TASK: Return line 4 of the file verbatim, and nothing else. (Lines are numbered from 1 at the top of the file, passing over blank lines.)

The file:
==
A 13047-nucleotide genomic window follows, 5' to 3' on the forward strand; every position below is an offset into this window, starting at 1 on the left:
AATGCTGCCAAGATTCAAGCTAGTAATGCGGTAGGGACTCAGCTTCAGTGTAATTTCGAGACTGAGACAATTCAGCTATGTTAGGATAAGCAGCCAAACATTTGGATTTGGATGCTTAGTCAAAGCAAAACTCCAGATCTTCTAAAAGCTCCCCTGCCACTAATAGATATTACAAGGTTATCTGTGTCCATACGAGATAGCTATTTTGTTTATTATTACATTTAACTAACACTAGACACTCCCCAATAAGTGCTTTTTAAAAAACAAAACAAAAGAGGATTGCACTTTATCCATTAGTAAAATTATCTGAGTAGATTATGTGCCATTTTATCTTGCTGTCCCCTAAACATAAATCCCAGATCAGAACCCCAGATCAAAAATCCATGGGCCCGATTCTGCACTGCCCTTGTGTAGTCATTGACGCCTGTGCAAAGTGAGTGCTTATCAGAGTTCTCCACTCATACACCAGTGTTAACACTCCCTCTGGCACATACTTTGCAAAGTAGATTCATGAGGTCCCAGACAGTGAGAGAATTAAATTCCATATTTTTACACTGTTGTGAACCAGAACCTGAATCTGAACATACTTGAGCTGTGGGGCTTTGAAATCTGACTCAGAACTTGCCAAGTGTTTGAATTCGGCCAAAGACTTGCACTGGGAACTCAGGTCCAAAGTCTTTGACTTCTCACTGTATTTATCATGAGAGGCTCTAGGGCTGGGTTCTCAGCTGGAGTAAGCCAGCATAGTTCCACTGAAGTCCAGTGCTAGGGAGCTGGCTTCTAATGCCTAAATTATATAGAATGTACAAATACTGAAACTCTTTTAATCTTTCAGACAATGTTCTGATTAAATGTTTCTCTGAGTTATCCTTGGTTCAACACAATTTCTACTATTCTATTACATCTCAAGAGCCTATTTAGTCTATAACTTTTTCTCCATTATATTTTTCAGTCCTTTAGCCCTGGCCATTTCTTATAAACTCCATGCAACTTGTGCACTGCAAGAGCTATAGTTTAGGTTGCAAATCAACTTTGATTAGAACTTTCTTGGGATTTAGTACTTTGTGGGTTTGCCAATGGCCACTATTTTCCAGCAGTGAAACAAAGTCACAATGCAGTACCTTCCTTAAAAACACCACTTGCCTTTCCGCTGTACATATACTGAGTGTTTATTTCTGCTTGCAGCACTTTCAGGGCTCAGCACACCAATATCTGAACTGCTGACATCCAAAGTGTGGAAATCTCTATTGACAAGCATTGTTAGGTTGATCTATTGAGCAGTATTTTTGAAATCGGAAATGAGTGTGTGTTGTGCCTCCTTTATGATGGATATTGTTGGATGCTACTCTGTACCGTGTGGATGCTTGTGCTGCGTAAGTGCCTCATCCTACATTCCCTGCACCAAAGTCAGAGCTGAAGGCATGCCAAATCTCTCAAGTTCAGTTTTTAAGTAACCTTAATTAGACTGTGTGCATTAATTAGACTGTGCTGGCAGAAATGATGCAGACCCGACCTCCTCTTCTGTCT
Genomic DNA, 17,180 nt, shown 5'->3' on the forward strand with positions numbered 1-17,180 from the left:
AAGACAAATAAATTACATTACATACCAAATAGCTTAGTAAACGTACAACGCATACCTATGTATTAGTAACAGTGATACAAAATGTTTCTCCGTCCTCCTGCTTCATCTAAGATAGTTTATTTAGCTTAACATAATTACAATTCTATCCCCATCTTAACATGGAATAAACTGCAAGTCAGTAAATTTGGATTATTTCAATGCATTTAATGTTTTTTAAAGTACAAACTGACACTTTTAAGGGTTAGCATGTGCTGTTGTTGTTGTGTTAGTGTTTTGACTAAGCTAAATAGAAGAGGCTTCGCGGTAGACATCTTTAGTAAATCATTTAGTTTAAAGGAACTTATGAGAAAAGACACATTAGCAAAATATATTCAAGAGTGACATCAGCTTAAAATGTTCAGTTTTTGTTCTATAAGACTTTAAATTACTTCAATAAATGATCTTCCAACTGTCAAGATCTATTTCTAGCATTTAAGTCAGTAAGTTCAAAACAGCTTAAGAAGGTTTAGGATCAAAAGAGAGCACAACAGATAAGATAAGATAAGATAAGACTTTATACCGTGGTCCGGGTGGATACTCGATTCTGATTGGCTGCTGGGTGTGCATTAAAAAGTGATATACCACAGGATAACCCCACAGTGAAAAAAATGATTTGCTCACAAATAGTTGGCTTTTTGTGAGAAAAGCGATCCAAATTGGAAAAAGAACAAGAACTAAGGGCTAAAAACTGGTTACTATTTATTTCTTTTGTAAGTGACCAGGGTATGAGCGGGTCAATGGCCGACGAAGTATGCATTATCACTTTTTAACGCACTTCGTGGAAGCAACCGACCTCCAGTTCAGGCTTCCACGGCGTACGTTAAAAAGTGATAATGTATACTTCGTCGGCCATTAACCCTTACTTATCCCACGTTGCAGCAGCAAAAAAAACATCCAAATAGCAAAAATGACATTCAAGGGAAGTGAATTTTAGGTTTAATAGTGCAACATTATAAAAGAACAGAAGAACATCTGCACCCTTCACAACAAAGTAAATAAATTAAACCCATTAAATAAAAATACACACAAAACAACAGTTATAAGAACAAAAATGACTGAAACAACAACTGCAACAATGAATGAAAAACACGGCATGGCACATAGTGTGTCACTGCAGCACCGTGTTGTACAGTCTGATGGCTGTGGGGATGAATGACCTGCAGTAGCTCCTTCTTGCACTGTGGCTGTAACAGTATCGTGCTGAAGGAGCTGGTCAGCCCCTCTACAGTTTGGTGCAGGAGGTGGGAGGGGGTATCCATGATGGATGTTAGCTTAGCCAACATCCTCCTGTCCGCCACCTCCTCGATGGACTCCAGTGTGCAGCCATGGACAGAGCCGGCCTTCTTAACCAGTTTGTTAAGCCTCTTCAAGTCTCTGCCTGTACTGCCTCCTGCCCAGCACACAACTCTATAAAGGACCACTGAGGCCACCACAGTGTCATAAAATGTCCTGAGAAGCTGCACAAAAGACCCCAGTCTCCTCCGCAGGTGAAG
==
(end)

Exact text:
AAGACAAATAAATTACATTACATACCAAATAGCTTAGTAAACGTACAACGCATACCTATGTATTAGTAACAGTGATACAAAATGTTTCTCCGTCCTCCTGCTTCATCTAAGATAGTTTATTTAGCTTAACATAATTACAATTCTATCCCCATCTTAACATGGAATAAACTGCAAGTCAGTAAATTTGGATTATTTCAATGCATTTAATGTTTTTTAAAGTACAAACTGACACTTTTAAGGGTTAGCATGTGCTGTTGTTGTTGTGTTAGTGTTTTGACTAAGCTAAATAGAAGAGGCTTCGCGGTAGACATCTTTAGTAAATCATTTAGTTTAAAGGAACTTATGAGAAAAGACACATTAGCAAAATATATTCAAGAGTGACATCAGCTTAAAATGTTCAGTTTTTGTTCTATAAGACTTTAAATTACTTCAATAAATGATCTTCCAACTGTCAAGATCTATTTCTAGCATTTAAGTCAGTAAGTTCAAAACAGCTTAAGAAGGTTTAGGATCAAAAGAGAGCACAACAGATAAGATAAGATAAGATAAGACTTTATACCGTGGTCCGGGTGGATACTCGATTCTGATTGGCTGCTGGGTGTGCATTAAAAAGTGATATACCACAGGATAACCCCACAGTGAAAAAAATGATTTGCTCACAAATAGTTGGCTTTTTGTGAGAAAAGCGATCCAAATTGGAAAAAGAACAAGAACTAAGGGCTAAAAACTGGTTACTATTTATTTCTTTTGTAAGTGACCAGGGTATGAGCGGGTCAATGGCCGACGAAGTATGCATTATCACTTTTTAACGCACTTCGTGGAAGCAACCGACCTCCAGTTCAGGCTTCCACGGCGTACGTTAAAAAGTGATAATGTATACTTCGTCGGCCATTAACCCTTACTTATCCCACGTTGCAGCAGCAAAAAAAACATCCAAATAGCAAAAATGACATTCAAGGGAAGTGAATTTTAGGTTTAATAGTGCAACATTATAAAAGAACAGAAGAACATCTGCACCCTTCACAACAAAGTAAATAAATTAAACCCATTAAATAAAAATACACACAAAACAACAGTTATAAGAACAAAAATGACTGAAACAACAACTGCAACAATGAATGAAAAACACGGCATGGCACATAGTGTGTCACTGCAGCACCGTGTTGTACAGTCTGATGGCTGTGGGGATGAATGACCTGCAGTAGCTCCTTCTTGCACTGTGGCTGTAACAGTATCGTGCTGAAGGAGCTGGTCAGCCCCTCTACAGTTTGGTGCAGGAGGTGGGAGGGGGTATCCATGATGGATGTTAGCTTAGCCAACATCCTCCTGTCCGCCACCTCCTCGATGGACTCCAGTGTGCAGCCATGGACAGAGCCGGCCTTCTTAACCAGTTTGTTAAGCCTCTTCAAGTCTCTGCCTGTACTGCCTCCTGCCCAGCACACAACTCTATAAAGGACCACTGAGGCCACCACAGTGTCATAAAATGTCCTGAGAAGCTGCACAAAAGACCCCAGTCTCCTCCGCAGGTGAAG